The sleek Type 64 was built by Ferdinand Porsche and his son, Ferry, between 1939 and 1940, years before their namesake company was registered in 1946. It was intended for a race that was planned between Berlin and Rome, but canceled by the outbreak of World War II.
The car’s modified, air-cooled Volkswagen four-cylinder engine puts out about 32 horsepower and can reach a top speed of about 88 miles per hour.
The car was damaged and rebuilt by Porsche years later, then purchased in 1949 by a racecar driver, who competed with it for many years. It was last sold in 1997 to an Austrian Porsche collector who was the one offering it in Monterey.
Experts expected the car to sell for around $20 million, but the Dutch-accented auctioneer opening the bidding at $30 million, exciting the crowd.
It was not entirely clear if the auctioneer’s accent, an error on the display screen, or some combination of the two caused the confusion. The bidders were supposed to be bidding in increments of $1 million or less, but the screen showed them bidding in increments of $10 million.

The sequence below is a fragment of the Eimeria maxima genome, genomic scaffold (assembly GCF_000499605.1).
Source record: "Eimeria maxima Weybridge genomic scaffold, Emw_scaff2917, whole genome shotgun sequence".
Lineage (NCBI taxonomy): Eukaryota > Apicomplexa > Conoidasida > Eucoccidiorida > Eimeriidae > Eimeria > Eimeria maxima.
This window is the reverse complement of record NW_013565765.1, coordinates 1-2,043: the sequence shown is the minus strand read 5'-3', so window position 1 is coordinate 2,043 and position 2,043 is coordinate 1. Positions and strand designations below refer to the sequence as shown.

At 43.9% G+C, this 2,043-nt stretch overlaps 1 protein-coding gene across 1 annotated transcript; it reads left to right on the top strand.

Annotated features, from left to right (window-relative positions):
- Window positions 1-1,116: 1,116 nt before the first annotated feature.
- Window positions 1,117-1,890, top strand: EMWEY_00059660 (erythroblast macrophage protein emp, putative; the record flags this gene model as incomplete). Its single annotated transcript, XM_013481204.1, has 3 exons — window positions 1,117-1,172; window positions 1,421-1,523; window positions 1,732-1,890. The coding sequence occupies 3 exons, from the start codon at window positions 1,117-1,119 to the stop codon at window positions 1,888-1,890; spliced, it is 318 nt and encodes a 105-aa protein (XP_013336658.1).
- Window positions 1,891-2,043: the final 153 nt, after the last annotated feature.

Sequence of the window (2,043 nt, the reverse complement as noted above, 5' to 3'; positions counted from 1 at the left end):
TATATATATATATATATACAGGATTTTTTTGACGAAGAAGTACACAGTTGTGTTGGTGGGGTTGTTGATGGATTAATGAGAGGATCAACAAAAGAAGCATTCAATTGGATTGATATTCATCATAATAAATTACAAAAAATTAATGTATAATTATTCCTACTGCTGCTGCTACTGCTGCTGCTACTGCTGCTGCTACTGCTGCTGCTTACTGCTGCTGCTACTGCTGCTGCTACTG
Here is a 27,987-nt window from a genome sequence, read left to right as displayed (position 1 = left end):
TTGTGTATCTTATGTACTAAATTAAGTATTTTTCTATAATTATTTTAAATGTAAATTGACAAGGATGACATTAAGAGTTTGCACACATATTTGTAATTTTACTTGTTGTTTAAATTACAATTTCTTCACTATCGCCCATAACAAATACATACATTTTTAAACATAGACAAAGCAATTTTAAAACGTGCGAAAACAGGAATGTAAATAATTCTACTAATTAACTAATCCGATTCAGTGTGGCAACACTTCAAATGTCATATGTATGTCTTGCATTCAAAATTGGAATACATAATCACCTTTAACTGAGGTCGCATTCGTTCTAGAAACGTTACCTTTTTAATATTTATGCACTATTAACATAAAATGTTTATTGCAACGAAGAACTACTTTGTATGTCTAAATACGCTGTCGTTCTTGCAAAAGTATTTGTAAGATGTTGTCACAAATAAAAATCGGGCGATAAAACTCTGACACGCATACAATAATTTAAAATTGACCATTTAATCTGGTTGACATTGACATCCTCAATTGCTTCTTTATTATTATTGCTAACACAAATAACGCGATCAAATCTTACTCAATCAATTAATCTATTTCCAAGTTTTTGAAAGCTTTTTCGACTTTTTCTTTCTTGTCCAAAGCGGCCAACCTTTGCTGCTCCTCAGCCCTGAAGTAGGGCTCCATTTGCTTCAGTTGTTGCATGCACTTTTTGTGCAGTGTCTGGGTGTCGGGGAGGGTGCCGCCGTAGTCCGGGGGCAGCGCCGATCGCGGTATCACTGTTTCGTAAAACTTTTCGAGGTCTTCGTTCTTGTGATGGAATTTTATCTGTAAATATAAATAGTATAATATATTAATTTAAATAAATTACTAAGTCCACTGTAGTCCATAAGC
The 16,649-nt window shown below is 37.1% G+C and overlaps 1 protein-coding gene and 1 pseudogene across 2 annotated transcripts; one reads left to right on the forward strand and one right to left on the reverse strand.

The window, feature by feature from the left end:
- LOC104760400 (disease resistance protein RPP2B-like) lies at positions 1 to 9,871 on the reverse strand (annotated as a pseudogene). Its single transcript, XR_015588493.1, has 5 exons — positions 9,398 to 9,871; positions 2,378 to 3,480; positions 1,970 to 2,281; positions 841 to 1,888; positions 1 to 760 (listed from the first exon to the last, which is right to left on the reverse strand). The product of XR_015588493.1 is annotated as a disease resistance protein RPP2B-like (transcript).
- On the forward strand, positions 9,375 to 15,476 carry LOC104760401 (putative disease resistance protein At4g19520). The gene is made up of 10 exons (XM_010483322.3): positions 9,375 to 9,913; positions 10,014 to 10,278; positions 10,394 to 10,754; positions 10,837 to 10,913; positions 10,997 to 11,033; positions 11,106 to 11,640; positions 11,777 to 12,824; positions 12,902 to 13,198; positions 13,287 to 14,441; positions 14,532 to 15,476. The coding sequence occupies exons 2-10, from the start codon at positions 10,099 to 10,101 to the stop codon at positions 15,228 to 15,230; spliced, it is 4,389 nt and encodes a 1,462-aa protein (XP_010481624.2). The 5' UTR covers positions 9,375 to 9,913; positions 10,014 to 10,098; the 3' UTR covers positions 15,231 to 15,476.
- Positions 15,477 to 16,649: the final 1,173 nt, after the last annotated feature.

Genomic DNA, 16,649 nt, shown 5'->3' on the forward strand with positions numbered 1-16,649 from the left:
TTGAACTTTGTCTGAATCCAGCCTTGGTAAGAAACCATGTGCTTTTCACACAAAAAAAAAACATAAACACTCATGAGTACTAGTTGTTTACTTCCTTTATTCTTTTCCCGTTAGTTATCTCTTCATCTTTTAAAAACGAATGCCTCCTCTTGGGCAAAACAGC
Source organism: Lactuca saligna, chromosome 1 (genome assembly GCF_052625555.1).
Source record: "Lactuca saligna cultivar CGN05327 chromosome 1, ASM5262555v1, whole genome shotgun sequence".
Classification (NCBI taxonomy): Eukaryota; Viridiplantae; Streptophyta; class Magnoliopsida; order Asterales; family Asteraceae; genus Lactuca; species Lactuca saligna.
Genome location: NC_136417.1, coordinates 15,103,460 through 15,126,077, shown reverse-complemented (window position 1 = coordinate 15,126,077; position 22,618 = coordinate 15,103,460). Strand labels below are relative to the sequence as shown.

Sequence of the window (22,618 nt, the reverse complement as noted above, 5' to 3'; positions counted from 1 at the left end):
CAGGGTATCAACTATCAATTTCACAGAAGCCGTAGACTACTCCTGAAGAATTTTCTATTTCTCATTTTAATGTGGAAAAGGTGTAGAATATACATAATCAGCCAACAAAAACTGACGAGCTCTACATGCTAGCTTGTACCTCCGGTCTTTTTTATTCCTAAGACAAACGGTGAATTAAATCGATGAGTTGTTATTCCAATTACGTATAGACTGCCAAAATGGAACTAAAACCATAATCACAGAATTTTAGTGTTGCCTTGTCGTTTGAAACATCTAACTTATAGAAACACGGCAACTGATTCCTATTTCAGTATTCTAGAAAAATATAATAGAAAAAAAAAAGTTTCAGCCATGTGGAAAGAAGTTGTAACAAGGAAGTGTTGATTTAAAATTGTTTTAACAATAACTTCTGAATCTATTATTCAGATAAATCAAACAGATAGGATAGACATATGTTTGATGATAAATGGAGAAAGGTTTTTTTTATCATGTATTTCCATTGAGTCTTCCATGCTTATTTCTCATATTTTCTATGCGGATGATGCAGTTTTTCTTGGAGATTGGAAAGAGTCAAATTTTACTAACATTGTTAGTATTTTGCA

In the frenzy, the high bid of $30 million zoomed up to $40 million. Then it hit $50 million and $60 million, before landing at $70 million. That would have been substantially higher than the record $48.4 million a 1962 Ferrari 250 GTO fetched last year at another Sotheby’s auction.
That’s when the auctioneer abruptly declared that the high bid was actually $17 million, not $70 million.
“As bidding opened on the Type 64, increments were mistakenly displayed on the screen, causing unfortunate confusion in the room,” RM Sotheby’s said in a statement on Sunday. “We take pride in conducting our world-class auctions with integrity and we take our responsibility to our clients very seriously.”